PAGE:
There’s a scene in Ridley Scott’s classic 1989 film 'Black Rain' when slick New York cop (Michael Douglas) is forced to witness his partner (Andy Garcia) beheaded by a member of the Yakusa at the end of a messy night out in Osaka.
There are two reasons for this introductory paragraph referencing an overly Hollywood portrayal of Japan’s dark underbelly.
Firstly, tourists – even Americans - do not get their heads lopped off in Osaka. This is my second visit to the land of the rising sun and not once have I so much as sensed any trouble. Rambling around the dodgiest parts of Tokyo - Roppongi and Kabukicho - you feel safe even with eyes locked into Google maps.
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I accidentally tested the waters by using myself as bait on the train and strolling down a few dark alleyways when lost. Nobody tried to unzip the backpack or lift a needlessly bulging wallet from open pocket.
They get you another way, as Yen flows from your credit card.
Japan is weirdly clean. People are friendly to the point of seeming like they were programmed to be this way, especially in the service industry, where tipping is simply not done, so that's not their motivation.
It seems so strange. Then you realise you are the weirdo. Not them. This is their society. Not yours.
These are not complaints, just a reality for Gaijins (foreigners); they are never going to tell us what we are doing wrong. Japanese people are too polite.
Secondly, if by the off chance your best mate does get beheaded in the coming weeks at the Rugby World Cup, reach out to me on Twitter as I recently had dinner with the consul from the Irish embassy. He seems whip-smart and would know exactly where to drown your sorrows while he cuts through the red tape to ensure both ceann and body find their way
back to Dublin.
The restaurant, by the way, where diplomats and journalists chowed down comes highly recommended – check out http://torigin.com/ for a never ending supply of delicious local cuisine, and the slickest table service imaginable. In Yokohama you can find this fairly exclusive chain beside Sakuragicho station, a 30 minute spin on the green line from the stadium where Ireland faces Scotland. This is the same 72,000 capacity ground where the original Ronaldo plundered two sneaky goals as Brazil beat Germany in the 2002 World Cup final. Heads up: there’s nothing around the ground or any stadia in Japan. Get downtown as quick as you can.
After dinner roll around the teeny tiny bars of Nogecho.
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Very often we forget that taking a nice walk with a friend and talking about old times and under a path with the beautiful lanterns as decorations ,is the only remedy for this hectic life that we live every day. Nogecho street, Yokohama. . . . #people#streetphotography#travelphotography#landascapephotography#portraiturephotography#black&white#urban#island#nature#travel#adventure#culture#story#people#colors#Europe#Asia#discover Japan ??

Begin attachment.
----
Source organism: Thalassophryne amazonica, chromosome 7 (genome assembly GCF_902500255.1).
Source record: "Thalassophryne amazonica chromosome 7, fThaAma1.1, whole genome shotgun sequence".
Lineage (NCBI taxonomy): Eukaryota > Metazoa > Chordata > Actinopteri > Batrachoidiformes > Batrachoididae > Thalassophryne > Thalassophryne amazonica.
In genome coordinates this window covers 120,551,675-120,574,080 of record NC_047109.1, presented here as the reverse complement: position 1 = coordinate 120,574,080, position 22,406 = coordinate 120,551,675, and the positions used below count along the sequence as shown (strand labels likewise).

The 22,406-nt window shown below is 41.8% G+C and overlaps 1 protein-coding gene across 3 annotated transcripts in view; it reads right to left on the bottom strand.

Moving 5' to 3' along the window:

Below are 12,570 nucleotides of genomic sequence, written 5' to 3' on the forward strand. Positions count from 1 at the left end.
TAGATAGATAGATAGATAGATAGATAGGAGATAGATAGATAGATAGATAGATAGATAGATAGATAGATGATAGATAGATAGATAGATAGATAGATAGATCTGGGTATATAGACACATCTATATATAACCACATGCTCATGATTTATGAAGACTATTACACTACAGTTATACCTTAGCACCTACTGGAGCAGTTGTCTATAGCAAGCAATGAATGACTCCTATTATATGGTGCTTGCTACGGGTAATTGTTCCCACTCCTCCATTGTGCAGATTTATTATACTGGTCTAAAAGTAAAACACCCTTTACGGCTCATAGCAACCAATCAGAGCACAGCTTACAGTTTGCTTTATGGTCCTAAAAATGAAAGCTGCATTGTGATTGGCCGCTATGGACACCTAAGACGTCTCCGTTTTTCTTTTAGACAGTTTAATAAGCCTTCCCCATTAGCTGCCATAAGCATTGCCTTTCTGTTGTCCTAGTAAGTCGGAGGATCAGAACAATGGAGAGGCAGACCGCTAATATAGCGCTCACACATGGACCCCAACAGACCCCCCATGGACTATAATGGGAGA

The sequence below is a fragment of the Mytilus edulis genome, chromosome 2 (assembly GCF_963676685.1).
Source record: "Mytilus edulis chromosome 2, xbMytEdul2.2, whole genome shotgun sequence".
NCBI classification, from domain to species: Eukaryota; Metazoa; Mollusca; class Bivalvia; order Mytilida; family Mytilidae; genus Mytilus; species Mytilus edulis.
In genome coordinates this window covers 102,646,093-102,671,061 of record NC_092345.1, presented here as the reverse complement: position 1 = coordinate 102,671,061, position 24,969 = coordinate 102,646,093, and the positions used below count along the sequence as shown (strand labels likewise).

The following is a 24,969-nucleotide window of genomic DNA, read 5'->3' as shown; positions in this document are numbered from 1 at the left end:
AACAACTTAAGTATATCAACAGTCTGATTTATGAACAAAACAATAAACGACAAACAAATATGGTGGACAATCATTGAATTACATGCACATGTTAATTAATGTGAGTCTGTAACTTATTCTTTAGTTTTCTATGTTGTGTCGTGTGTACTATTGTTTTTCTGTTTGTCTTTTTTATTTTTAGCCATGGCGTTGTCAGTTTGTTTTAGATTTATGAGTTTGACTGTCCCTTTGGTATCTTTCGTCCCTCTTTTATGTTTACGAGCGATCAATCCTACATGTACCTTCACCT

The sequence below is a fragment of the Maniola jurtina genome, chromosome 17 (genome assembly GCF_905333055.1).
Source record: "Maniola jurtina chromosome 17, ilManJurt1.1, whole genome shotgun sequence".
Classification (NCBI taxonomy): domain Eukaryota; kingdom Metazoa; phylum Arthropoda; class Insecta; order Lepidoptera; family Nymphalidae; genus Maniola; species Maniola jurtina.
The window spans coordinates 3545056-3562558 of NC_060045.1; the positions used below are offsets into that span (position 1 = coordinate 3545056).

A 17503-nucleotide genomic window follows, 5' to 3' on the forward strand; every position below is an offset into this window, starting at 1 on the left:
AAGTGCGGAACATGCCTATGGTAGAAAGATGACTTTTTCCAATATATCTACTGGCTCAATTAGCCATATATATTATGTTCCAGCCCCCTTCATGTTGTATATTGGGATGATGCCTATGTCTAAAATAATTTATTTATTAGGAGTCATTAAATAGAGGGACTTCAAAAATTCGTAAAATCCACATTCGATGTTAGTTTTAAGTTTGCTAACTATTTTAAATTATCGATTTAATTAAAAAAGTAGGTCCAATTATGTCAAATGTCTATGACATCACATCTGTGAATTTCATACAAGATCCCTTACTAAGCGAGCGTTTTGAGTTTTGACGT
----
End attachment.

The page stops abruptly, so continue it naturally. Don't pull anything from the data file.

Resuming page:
Yokohama is easy living after a week in hectic Tokyo.
This weekend most of the highfalutin rugby folk are on package deals so they will probably be transported in and out of Yokohama from their Tokyo base.
That would be a mistake. Don’t get me wrong, the sprawling metropolis is a magic experience that takes weeks, months, even years to fully explore (For one night only in Tokyo I’d point you towards Omoide Yokocho, known locally as ‘Piss Alley’ - although none of that goes on unless you want to end up like Andy - near Shinjuku station for an essential dinner in any of the shebeen type eateries. Squeeze in and devour what you’re given before the wandering the lanes of Golden Gai until sufficiently lubricated).
But Yokohama, with its slower vibe, is well worth stalling for a night or two. It’s only 35 minutes from the capital on the Blade Runner transport system.
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Chinatown, with a rich 160 year history, offers a few fascinating hours during the day. The seafront is equally worth a stroll to clear the head and moving a street back, opposite the Silk Museum there’s a collection of bars with rooftop terraces that might float your boat on these humid nights.
Soon all the oak tree humans – Afrikaners and Kiwis – will have departed. Ideally, we’ll see these giant men come mid October when they’ll have to take Ireland seriously. You know how it goes. The Springboks and All Blacks need to be beaten at a World Cup before they ever truly believe Ireland rugby can dine at the top table.
In the meantime, don’t let the thrill of the rugby overly intrude on the discovering Japan.
Listen to the locals. Their OCD is off the charts but when they grow accustomed to your presence, and you respect their ways, deeper elements of an alien yet fascinating culture will be revealed.
How about your tattoos?
This could be the rock that Japan's youth fight their elders upon. For now, it makes them cringe when asking visitors to either cover up their body art of leave the onsens (hot springs that are a cleansing experience when you are separated by gender for a naked soak). A strict no tattoo policy still exists. This is due to the Yakuza, for real this time, covering themselves with full body irezumi even on their genitalia.
Still we ask the locals why it matters so much?
These sort of conversations loop around forever.
“The Japanese are very circumspect on foreigners,” says a rugby coach
living here five years.
You can discover all this for yourself, and constantly disagree with their polite demands over what seems the smallest issue, and they will keep serving up pints if you just want to get smashed in the World Cup fanzone.
Or you can do what they do and see where it goes...
Most of all, eat your heart out. Must visit Osaka next.